When I was a kid, we didn’t have decks or porches or patios. We just had backyards, unfenced expanses of grass dotted with clothes lines close to each house. The little kids mostly stayed in those yards. My sisters sat on the back-steps right outside the door and played with their dolls. My mother could hear and see them, but she never really worried. They wouldn’t stray and the whole neighborhood kept an eye. We older kids would never be caught playing in the backyard during the daylight. We had the freedom of bikes. My mother would do her parental duty and ask where we were going. We seldom had an answer as we seldom had a destination. “Just around,” was our usual reply, and that was exactly where we went. We never had any money, not even the wealth of a dime or a quarter. Sometimes we made lunch, mostly a sandwich and some Oreos, and we’d stop somewhere to eat at no given time just when we got hungry. If something caught our eyes, we’d investigate. We’d stop, use the kickstand on our bikes and walk to see what was around. Sometimes we’d ride uptown, walk our bikes on the sidewalk and look at store windows. My favorite window was at the fish market. A tank took up most of the window and lobsters took up most of the tank. We’d stop at the Woolworth’s window and Kennedy’s Cheese and Butter Store where barrels sat out front and the window had chunks of cheese which was foreign to us. My mother never bought cheese in chunks. We’d usually end our uptown tour there and head down the street pass the fire station, the town hall, our school and church and the convent. By then it was late afternoon, and during this time of year it was getting cooler as the sun set. We’d get home, maneuver our bikes down the stairs into the cellar and go up stairs to watch a bit of TV until my mother had dinner ready. I remember lots of westerns and hot dogs, beans and brown bread.

“There is no easy way to train an apprentice. My two tools are example and nagging.”

April 13, 2014

The morning is cloudy, but I don’t mind because the sun will appear later. It is chilly but not cold. I love saying that. I think of it as the difference between winter and spring.

The kid down the street rides a four-wheeler. He went from a tricycle to a bike with training wheels. I have no idea how extra wheels train a kid to balance on a two-wheeler. It is one of the mysteries of life. I didn’t have training wheels when I was a kid. I had my mother. She held on to the back of the bike as it wobbled, and I pedaled for all I was worth hoping to stay upright and moving. I remember my mother rode my bike first to show me how easy it is to ride. I was amazed. My mother could cook and clean but I never really thought too much beyond those. That she could ride a bike was a revelation. We were on the side street in front of my house. I was afraid she’d let go, but she didn’t for the longest time. When she finally did, I just kept on moving. I was a bike rider.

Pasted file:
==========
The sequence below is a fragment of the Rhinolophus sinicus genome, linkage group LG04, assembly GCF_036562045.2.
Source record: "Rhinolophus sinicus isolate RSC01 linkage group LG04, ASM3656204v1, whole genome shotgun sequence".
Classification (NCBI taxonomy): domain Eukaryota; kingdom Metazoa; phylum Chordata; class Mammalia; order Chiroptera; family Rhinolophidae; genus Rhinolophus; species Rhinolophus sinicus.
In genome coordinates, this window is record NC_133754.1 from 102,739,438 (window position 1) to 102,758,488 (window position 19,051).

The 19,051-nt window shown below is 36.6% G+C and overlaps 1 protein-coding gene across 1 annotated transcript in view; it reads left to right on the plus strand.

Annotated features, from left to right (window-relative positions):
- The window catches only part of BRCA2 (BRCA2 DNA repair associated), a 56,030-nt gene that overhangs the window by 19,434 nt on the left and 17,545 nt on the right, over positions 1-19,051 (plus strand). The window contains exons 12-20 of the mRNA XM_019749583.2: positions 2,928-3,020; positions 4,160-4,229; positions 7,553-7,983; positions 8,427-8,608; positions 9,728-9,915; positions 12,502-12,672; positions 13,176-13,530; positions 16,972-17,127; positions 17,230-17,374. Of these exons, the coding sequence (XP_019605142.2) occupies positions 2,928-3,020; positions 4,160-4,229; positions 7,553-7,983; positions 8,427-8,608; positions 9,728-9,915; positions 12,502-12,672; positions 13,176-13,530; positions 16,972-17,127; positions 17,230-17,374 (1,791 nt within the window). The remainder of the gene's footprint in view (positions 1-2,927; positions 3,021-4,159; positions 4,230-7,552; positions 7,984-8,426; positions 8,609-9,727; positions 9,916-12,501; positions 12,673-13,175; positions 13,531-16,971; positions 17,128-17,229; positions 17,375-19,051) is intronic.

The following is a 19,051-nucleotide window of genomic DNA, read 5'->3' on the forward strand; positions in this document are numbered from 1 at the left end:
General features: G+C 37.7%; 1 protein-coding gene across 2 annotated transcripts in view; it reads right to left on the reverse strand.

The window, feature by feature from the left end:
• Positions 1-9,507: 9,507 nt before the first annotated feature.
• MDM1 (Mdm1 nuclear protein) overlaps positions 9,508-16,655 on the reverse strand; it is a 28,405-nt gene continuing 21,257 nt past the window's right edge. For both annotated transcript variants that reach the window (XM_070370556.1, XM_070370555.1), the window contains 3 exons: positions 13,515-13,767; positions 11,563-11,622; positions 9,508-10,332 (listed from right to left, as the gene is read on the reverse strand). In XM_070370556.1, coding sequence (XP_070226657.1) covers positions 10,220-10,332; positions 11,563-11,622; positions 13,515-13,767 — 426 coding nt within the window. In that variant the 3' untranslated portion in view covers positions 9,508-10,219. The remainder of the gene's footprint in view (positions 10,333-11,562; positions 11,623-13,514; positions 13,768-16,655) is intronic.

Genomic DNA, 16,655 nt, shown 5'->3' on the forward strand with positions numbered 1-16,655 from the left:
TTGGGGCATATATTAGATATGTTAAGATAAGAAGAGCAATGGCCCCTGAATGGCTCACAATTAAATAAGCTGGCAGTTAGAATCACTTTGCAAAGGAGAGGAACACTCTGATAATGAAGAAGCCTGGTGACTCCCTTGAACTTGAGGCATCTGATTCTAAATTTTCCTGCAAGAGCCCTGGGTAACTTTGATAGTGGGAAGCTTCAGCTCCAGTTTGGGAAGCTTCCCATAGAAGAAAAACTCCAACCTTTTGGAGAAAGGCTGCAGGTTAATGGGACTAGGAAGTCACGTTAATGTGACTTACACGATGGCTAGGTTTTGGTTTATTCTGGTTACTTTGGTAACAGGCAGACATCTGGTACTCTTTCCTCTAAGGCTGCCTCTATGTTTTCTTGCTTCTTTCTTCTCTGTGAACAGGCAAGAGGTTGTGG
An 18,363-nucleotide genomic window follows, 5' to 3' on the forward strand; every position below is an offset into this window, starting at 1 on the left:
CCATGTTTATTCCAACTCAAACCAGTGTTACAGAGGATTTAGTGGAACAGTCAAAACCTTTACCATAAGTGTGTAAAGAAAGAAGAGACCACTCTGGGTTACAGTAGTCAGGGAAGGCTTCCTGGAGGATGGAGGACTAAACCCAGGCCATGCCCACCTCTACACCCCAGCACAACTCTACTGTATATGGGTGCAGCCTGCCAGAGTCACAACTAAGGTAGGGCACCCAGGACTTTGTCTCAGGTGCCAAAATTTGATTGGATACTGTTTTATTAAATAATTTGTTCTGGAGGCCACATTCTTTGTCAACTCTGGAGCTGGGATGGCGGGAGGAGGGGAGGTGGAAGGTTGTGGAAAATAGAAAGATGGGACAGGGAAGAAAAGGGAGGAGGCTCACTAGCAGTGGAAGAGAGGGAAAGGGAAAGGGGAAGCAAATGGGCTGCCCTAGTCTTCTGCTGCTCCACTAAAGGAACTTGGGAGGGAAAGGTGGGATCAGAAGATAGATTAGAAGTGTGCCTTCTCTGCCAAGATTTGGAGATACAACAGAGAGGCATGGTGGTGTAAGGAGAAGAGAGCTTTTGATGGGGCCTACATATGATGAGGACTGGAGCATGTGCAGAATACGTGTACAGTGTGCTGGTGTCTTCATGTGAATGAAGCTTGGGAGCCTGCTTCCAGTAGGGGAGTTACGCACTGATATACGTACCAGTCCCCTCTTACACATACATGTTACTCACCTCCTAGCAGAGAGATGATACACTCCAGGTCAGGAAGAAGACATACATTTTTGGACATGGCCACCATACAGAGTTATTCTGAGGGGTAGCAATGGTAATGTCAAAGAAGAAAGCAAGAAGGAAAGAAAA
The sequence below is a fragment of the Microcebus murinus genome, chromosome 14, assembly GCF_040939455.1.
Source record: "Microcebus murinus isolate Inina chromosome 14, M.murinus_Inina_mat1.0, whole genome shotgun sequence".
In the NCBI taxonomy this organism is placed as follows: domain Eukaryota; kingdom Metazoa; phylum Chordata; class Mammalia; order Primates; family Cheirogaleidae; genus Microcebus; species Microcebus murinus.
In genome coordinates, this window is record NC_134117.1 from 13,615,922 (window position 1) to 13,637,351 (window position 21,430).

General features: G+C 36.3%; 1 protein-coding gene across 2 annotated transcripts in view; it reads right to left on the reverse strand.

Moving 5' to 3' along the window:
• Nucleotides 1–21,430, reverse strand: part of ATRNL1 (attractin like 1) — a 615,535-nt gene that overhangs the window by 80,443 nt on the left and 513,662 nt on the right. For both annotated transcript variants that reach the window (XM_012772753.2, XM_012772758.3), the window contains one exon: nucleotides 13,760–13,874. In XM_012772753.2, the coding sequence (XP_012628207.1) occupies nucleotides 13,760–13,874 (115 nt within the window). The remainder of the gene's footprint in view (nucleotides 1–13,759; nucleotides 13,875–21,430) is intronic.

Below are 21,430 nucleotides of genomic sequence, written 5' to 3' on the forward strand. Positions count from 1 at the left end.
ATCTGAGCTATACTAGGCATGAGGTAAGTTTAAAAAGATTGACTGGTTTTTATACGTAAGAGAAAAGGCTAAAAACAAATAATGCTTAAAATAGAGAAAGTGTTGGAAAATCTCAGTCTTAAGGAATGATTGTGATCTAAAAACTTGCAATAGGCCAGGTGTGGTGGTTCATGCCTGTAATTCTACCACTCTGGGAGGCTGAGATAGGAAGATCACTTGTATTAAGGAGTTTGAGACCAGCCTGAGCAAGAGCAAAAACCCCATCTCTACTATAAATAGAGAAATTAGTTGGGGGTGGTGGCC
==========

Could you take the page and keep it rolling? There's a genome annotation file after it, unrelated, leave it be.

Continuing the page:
Okay, next I’m talking feminine undergarments. If you want to leave now, please do. Just hop on down to the next paragraph. Remember you were warned. I never had training wheels on my bike, but I had a training bra, the purpose of which flummoxes me even now. What was I training them to do? No tricks ever came to mind. Later, when I was much older and out of training, I did think of tassels but that’s a whole different conversation and profession. How long we had to train was arbitrary. Each mother made that decision. I didn’t train for too long. I must have been a quick learner.

My first job was at a Woolworth’s, the summer after high school, and I had to be trained. It was ridiculous. I was shown how to work the cash register and had to prove I could make change. The right way to stock shelves was explained and demonstrated. I was glad for that because I probably would have put the articles upside down or backwards on the shelves except for that in-depth training. I really hated that job, but I lasted the whole summer.

I had to student teach my senior year in college. Nobody called it training though that’s exactly what it was. There I was standing at the front of the room facing an entire class of kids who knew I was inexperienced and suspected I was scared. They were right. My lead teacher watched for a few weeks, gave me pointers and then she let go just as my mother had. I had no trouble staying upright, but I still needed to pedal for all I was worth.

“One of the most important days of my life was when I learned to ride a bicycle.”

July 5, 2010

The day is already hot. The breeze has disappeared. I sat outside under the umbrella, the coolest spot on the deck, to drink my coffee and read the papers. This morning, for the first time in as long as I can remember, I only had one cup of coffee, a sure indicator of the heat.

In the heat of summer, when we were kids, the boys never wore shorts around where I lived. Little ones did, the ones whose mothers dressed them, but older boys, those around nine or ten, wouldn’t be caught dead in a pair of shorts. My brother wore dungarees every day. He did wear a short sleeve jersey, a Beaver Cleaver type of jersey, but that was his sole concession to the heat of summer. Black high tops were his sneakers of choice. Girls were different. We wore shorts and sleeveless blouses. Our sneakers were white and no higher than our ankles. They were worn with socks, usually white socks. Clam diggers were popular for a while. That’s what we called them. In the 50’s, they were called pedal pushers, and, in the 60’s, Laura Petrie brought them back as Capri pants.

It never occurred to me that the name pedal pushers was literal. They were pants wore higher than the chains of bikes so the pants legs wouldn’t get caught. I wish I knew that back then. I didn’t have a chain guard on my bike. It had disappeared or fallen off. Many times my pant leg bottom would get caught and eaten by the chain. Getting it loose was a process and it took forever. I’d have to try and figure how to get off the bike with one leg caught without the bike falling, the best place to sit down and how to untangle my pants while one leg was immovable. I usually freed myself, but my hands and pant leg were always covered in grease. I usually wiped my hands on the back of my pants and left strange looking prints.

When I was much older and riding to work became quite common, I used to see guys bicycling with their pant leg folded up and held there by a rubber band. It looked a little silly, but I never laughed. I knew exactly why they did it. They had all grown up with greasy right pants legs.